BRUSSELS (Reuters) - The European Union imposed sanctions on Syrian President Bashar al-Assad and other senior officials on Monday, raising pressure on his government to end weeks of violence against protesters.
EU foreign ministers agreed at a meeting in Brussels to expand restrictions against Syria by adding Assad and nine other senior members of the government to a list of those banned from travelling to the EU and subject to asset freezes.
In London, U.S. Secretary of State Hillary Clinton also urged Assad to halt the violence against demonstrators seeking reforms, saying that nearly 1,000 people had been killed.
“This cruelty must end and the legitimate aspirations of the Syrian people must be honoured,” Clinton told a news conference with her British counterpart William Hague.
“Stop the killings, the beatings, the arrests, release all political prisoners and detainees. Begin to respond to the demands that are upon you for a process of credible and inclusive democratic change,” she said.
Syrian Foreign Minister Walid al-Moualem said the EU sanctions on Assad would hurt European interests as much as those of Syria.
“I say this measure, just as it will harm Syria’s interests, it will harm Europe’s interest. And Syria won’t remain silent about this measure,” he told Syrian television in an interview.
An official source earlier said the sanctions were an attempt to destabilise Syria, and “will not sway it from its national and patriotic course no matter the cost (in terms)...” according to the state news agency SANA.
The EU action follows a ban on 13 of Assad’s closest allies and an arms embargo, imposed earlier in May in response to a crackdown on pro-reform demonstrators.
The 27 EU foreign ministers said in a statement they had “decided to further strengthen these restrictive measures by designating additional persons, including at the level of the highest leadership”.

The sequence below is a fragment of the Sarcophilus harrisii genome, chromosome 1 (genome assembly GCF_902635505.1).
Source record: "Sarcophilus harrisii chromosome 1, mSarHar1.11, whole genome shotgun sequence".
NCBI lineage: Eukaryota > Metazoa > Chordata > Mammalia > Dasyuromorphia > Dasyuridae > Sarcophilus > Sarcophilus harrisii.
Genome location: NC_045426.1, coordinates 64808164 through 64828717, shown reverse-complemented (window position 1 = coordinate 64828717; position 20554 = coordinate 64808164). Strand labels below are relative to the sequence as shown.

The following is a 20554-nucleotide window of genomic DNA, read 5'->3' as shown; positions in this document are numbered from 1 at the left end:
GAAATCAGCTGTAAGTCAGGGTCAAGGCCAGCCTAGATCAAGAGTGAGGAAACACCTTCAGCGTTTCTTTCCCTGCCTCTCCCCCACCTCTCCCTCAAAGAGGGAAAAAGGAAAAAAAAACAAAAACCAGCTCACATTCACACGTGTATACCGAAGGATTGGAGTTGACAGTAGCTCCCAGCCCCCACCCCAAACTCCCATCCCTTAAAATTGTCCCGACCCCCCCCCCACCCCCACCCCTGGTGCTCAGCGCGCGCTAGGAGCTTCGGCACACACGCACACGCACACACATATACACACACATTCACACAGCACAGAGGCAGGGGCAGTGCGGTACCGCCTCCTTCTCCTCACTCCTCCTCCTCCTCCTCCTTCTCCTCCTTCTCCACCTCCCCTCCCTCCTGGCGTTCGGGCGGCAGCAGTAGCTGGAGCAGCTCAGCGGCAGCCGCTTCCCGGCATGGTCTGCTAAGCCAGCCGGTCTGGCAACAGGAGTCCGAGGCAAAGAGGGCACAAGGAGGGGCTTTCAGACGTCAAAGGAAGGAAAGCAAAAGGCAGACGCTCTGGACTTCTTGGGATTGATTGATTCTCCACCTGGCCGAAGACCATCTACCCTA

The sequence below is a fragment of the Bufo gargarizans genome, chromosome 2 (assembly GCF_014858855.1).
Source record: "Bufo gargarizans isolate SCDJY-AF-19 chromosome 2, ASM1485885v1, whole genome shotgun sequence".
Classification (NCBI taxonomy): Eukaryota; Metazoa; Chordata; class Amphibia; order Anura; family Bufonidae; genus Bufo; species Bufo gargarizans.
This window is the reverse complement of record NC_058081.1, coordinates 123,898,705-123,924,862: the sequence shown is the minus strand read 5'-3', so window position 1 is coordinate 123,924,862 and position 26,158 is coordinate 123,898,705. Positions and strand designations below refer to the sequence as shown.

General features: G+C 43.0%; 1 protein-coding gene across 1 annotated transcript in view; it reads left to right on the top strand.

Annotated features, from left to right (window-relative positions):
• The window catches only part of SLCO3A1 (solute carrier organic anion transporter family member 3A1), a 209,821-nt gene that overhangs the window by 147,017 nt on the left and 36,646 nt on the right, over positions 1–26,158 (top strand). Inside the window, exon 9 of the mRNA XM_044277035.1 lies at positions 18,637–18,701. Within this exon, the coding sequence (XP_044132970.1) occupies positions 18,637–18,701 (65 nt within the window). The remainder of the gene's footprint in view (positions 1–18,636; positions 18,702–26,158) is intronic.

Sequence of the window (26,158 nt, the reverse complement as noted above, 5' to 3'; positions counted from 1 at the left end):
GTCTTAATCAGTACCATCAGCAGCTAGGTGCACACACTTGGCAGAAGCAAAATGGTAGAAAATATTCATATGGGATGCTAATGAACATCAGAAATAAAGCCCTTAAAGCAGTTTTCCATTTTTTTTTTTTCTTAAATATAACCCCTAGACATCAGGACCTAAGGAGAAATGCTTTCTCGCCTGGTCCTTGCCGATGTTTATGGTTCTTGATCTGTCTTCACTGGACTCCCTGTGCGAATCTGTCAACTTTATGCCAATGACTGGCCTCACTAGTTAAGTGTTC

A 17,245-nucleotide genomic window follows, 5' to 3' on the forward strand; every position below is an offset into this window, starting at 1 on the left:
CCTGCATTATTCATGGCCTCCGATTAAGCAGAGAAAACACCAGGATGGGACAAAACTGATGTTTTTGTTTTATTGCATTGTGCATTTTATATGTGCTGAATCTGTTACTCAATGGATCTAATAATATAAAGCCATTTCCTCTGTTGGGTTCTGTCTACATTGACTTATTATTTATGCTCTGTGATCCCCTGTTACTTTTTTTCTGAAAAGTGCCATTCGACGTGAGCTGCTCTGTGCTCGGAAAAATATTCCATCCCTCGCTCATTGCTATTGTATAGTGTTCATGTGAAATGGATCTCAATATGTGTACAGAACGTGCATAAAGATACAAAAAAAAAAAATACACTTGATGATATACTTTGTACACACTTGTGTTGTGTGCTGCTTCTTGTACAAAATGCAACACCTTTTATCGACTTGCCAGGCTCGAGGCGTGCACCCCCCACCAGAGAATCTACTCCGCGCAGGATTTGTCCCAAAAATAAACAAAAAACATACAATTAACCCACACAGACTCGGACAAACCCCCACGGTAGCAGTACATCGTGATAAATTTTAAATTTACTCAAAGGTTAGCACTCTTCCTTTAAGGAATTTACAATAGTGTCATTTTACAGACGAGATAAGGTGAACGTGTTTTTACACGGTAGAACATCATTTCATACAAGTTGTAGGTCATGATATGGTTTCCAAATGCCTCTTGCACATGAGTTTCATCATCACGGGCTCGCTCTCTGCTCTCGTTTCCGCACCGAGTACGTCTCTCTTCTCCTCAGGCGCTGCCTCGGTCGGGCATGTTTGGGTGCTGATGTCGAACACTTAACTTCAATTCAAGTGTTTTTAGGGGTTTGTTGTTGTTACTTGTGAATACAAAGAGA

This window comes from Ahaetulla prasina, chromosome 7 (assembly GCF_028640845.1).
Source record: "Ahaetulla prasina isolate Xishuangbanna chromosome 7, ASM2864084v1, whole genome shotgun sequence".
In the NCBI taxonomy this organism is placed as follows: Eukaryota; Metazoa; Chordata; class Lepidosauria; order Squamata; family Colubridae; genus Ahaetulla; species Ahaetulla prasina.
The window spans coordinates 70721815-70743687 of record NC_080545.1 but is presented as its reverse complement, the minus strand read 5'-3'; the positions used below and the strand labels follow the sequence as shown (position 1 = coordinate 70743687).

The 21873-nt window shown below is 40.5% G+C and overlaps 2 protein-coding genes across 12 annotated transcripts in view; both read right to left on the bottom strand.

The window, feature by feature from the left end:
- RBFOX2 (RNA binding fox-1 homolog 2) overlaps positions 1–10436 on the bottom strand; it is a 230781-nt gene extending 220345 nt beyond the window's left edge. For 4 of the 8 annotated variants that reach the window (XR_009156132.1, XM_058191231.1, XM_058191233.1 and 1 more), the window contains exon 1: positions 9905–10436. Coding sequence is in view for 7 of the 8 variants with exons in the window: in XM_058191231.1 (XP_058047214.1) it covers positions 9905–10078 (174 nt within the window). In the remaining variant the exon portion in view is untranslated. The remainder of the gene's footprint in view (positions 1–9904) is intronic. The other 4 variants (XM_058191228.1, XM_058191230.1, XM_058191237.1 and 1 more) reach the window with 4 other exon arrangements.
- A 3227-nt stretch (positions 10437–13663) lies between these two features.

“The EU is determined to take further measures without delay should the Syrian leadership choose not to change its current path,” they added.
German Foreign Minister Guido Westerwelle said it was necessary to move against Syria’s top leaders.
“If someone represses his own people like that, responds to peaceful demonstrations with force, this can’t be left unanswered by the European Union,” he said.
Syrian security forces killed 11 people in the city of Homs on Saturday during a funeral for those killed in the latest crackdown on protesters demonstrating against Assad’s rule, witnesses said.
Clinton’s estimate of the number of people killed in the violent suppression of popular protests in Syria was well above the latest figure of more than 800 civilians issued by human rights groups.
Syrian authorities have blamed most of the violence on armed groups backed by Islamists and foreign powers, who they say have killed more than 120 members of the security forces.
Monday’s decisions follows a heated debate among the EU’s 27 governments about the effectiveness of imposing sanctions on Assad, some questioning whether the EU can be effective in cutting off his access to cash by imposing asset freezes.
But EU governments appeared to agree that an escalation of pressure on Assad was needed quickly.
Dutch Foreign Minister Uri Rosenthal said it was important to maintain pressure to ensure “fundamental change” in Syria.
The United States extended sanctions to Assad and six senior officials last Wednesday to raise the pressure on his government to halt its crackdown on protesters.
The EU ministers said those responsible for violence against protesters should be held accountable and urged Syria to grant access to a U.N. rights mission and humanitarian organisations.
“The EU is deeply concerned at continuing mass arrests, intimidations and instances of torture and calls for their immediate halt,” the statement said.
“The EU calls for the immediate release of all those arrested for their participation in peaceful protests, as well as of all political prisoners and human rights defenders.”
The ministers urged the Syrian authorities to launch an inclusive national dialogue and implement meaningful political reforms without delay through a concrete timetable.
The bloc said it had decided to suspend all preparations for new bilateral cooperation programmes with Syria and would consider suspension of further assistance.
Additional reporting by Ilona Wissenbach in Brussels, Yara Bayoumy in Beirut, Stafano Ambrogi in London; editing by Tim Pearce